4. Meanwhile, prepare an ice-water bath by filling a large bowl with ice and water. Bring a large pot of water to a boil. Add the green beans and cook until tender, 5 to 8 minutes. Drain, then immediately plunge the beans into the ice-water bath to stop the cooking process and set the beautiful green color of the beans. When cooled, drain the beans and spread them on a clean kitchen towel to dry.

5. In a small skillet, heat the olive oil over medium-low heat. Add the shallots and saute until they begin to caramelize, 5 to 6 minutes. Season with the remaining 1/2 teaspoon salt and remove from heat.

6. In a large mixing bowl or salad bowl, combine the green beans, kidney beans, butter beans, and parsley, then add the shallots and tomatoes, including any juices in their pans. Stir gently to combine, then drizzle the vinaigrette over everything. Toss gently until everything is coated.

7. Season with pepper, then taste and adjust the seasoning if you like. Squeeze the lemon wedges over the salad just before serving.

Wendy’s Vinaigrette

1 teaspoon balsamic vinegar

2 teaspoons Dijon mustard

1 small shallot, minced

1/2 teaspoon Vegan worcestershire sauce

3 tablespoons extra-virgin olive oil

Salt

Freshly ground pepper

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Veggie Dumplings with Garlic Soy Vinaigrette

love dumplings (or pot-stickers), but was intimidated by the task of homemade dough.

I recently revealed five essential kitchen gadgets for the home chef, including the food processor (I will always stress the importance of having one): a miracle tool that allows you to create restaurant quality food at home (including dough). With the touch of a button, complex tasks are made easy.

This recipe was, of course, inspired by my mother – who gave me the food processor that I obsess over today. The process was simple, albeit slightly time consuming; it was a successful effort in the kitchen and I would do it again and again.

Veggie Dumplings with Ginger Soy Vinaigrette

You will need

For the dumpling dough (makes 26 to 30 dumplings):

2 1/2 cups all-purpose flour

1/2 teaspoon sesame oil

1 cup boiling water

1/4 cup cold water

For the filling (makes two different types of dumplings):

Ginger/Eggplant/Red Pepper/Shallot/Garlic

1/2 cup minced ginger

2 cups chopped eggplant

1 cup diced red pepper

1 cup minced shallot

1/2 cup minced garlic

Leek/Mushroom/Carrot/Garlic

2 cups chopped mushrooms

1/2 cup minced garlic

1 cup chopped leeks

1 cup chopped carrots

For Garnish/Sauté:

1 cup chopped cilantro

1 cup chopped green onion

2 cups white bean sprouts

Step 1: Make the Filling Ginger/Eggplant/Red Pepper/Shallot/Garlic

1. Heat a heavy-bottomed saute pan on medium heat; drizzle olive oil in pan. Add shallots and cook until translucent; about 4-5 minutes

2. Add red pepper and cook until soft; another 5 minutes

3. Add eggplant and ginger; cook until flavors combine and eggplant is soft and cooked all the way through. Season with salt + pepper. Set aside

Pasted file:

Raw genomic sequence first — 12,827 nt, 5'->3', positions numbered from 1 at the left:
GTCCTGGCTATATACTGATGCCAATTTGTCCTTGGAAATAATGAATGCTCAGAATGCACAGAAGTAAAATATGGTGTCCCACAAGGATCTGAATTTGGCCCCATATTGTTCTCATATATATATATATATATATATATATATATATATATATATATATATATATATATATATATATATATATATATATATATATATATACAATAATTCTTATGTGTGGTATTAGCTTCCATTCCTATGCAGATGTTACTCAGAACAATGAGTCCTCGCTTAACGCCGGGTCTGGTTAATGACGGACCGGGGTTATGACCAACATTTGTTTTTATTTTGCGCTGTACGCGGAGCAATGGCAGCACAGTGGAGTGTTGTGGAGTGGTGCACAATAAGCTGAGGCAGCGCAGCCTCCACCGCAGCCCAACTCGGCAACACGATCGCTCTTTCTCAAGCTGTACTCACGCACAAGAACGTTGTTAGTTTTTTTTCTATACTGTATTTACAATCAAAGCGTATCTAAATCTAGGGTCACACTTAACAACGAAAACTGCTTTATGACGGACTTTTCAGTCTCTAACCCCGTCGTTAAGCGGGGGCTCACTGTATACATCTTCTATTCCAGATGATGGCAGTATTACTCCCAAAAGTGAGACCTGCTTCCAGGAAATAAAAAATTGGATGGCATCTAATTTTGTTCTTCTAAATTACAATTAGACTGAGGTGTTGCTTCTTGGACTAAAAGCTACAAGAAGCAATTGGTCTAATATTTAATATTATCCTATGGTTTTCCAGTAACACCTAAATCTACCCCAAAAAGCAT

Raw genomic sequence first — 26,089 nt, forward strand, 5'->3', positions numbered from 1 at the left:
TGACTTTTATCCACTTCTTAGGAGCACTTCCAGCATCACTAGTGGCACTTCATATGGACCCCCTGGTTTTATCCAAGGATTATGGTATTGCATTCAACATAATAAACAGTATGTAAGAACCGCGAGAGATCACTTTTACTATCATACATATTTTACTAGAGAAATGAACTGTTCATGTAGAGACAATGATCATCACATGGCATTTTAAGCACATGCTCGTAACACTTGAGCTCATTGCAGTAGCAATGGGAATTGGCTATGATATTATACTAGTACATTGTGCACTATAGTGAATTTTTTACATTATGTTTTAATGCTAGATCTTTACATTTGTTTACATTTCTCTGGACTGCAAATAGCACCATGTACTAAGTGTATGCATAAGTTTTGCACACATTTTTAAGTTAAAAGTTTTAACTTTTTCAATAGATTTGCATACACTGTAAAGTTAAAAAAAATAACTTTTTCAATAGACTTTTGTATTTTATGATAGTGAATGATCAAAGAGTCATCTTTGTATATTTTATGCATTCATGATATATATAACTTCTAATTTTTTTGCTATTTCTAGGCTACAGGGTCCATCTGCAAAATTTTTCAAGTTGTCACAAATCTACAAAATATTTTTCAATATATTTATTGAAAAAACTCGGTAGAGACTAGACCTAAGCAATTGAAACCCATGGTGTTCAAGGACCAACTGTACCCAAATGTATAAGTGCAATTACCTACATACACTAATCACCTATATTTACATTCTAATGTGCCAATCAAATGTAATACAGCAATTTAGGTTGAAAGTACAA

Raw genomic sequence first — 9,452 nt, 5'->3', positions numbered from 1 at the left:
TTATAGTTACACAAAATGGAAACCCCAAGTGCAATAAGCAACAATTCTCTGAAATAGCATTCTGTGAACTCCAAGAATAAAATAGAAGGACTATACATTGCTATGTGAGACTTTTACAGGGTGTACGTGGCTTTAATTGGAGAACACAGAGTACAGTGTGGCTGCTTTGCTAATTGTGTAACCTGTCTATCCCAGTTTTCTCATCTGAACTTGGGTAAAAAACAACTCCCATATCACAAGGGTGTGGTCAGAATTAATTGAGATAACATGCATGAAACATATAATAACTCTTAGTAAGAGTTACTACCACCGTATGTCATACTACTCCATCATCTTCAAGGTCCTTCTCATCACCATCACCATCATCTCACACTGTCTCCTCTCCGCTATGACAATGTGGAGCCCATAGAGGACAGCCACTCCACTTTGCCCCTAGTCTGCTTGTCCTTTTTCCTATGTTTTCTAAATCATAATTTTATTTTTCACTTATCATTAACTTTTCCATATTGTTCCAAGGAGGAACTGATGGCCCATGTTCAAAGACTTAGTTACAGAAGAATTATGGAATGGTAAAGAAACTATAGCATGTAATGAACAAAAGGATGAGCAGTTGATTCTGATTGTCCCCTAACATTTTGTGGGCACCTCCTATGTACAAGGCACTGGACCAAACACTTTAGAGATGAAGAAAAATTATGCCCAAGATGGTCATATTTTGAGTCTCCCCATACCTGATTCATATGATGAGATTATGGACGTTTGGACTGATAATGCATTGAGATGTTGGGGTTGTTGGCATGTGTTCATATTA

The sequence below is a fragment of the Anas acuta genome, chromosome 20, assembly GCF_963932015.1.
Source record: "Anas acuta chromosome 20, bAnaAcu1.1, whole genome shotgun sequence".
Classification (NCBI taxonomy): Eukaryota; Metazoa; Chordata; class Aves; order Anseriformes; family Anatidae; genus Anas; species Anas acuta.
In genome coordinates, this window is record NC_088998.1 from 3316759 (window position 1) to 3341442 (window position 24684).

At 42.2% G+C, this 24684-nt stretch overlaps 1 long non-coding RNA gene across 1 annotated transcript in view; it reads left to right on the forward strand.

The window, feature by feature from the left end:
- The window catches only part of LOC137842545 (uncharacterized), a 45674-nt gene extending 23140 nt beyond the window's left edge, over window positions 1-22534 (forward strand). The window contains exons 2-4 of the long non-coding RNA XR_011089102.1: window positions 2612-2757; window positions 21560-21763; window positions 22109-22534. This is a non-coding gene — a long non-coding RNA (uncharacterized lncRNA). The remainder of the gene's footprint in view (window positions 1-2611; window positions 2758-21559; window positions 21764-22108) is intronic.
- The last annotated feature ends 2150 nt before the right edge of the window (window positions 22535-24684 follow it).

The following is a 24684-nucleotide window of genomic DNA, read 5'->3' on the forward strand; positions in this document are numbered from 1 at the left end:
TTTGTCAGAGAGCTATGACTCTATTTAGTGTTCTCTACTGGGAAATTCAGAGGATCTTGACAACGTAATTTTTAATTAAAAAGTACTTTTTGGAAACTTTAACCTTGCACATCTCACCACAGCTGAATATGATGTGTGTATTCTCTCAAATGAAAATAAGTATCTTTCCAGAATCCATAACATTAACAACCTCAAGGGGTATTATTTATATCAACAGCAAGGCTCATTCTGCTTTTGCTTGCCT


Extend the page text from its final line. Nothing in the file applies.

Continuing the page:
Make the Filling Leek/Mushroom/Carrot/Garlic

1. Heat the same heavy-bottomed saute pan on medium heat; drizzle olive oil in pan. Add leeks and cook until translucent; about 4-5 minutes

2. Add the carrots; cook another 5-7 minutes and add mushrooms and garlic. Deglaze the pan with some white wine (pour in a half cup; stir…it will scrape up all the yummy bits from the bottom of the pan) Season with salt + pepper. Cook another 5 minutes and set aside

Step 2: Make Dough and Prepare for Filling

1. Insert steel blade in food processor; place flour and sesame oil in food processor bowl. With machine running, add boiling water. Add 1/4 cup cold water, processing until ball of dough is formed

2. Place dough in bowl. cover with a damp towel. Let stand 15 minutes
3. Roll dough 1/8 inch thick on a lightly floured surfce. cut cricles wiht a 2 1/2 inch cookie cutter
4. place 3/4 teaspoon mixture on each circle. fold circle in half; pinch edges to seal. Repeat process until you have desired amount of raw, filled and sealed dumplings
Step 3: Cook the Dumplings (par-boil and fry)
 1. Using a heavy-bottomed large sauce pan, bring salted water to a boil. Gently lower in raw dumplings, and par-boil for about 3 minutes. This helps cook in the insides without overcooking the skins (you will fry them so they are crispy). Remove par-boiled dumplings and set aside on paper towels to drain
2. Heat olive oil in a large, heavy-bottomed skillet until hot. Add green onions and cook another minute. Place half of the dumplings in the pan, cook covered over medium heat for 5-7 minutes, or until bottoms are crispy and tops are soft. Remove dumplings with a slotted spoon; repeat with remaining dumplings
3. Serve with bean sprouts, cilantro, and garlic-soy-vinaigrette. Soy delicious!
Garlic-Soy-Vinaigrette
1. Place 3 cloves of garlic, 6 tbsp soy sauce and 4 tbsp rice vinegar in food processor and blend until smooth
 

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New Traditions

Somehow, it’s Friday already. Celebrating a holiday during the middle of the week is pretty bizarre — it feels like two mini weeks sandwiched in between three weekends. I’m not sure why I’m complaining.

I spent Tuesday of this week at a brand-spanking-new bar, in the tenderloin (so take a cab), called Tradition. The occasion was a birthday celebration; the location couldn’t be more perfect to kick off an American holiday.

The bar is one of Bourbon & Branch‘s spinoffs, as it’s casual but maintains its strong reputation for serving classic, well-made cocktails. The dark wood finishing, lofty ceilings and suspender-outfitted hipster staff give the place a Brooklyn vibe. Overall, it’s a pretty cool spot and worth visiting at least once.

We started off with scorpion bowls, which were among an array of tropical cocktails. The best thing about Tradition: the menu has something for everyone, with different themed traditional bar menus on each page. Make sure to reserve a booth to get the maximum experience. Happy Weekend!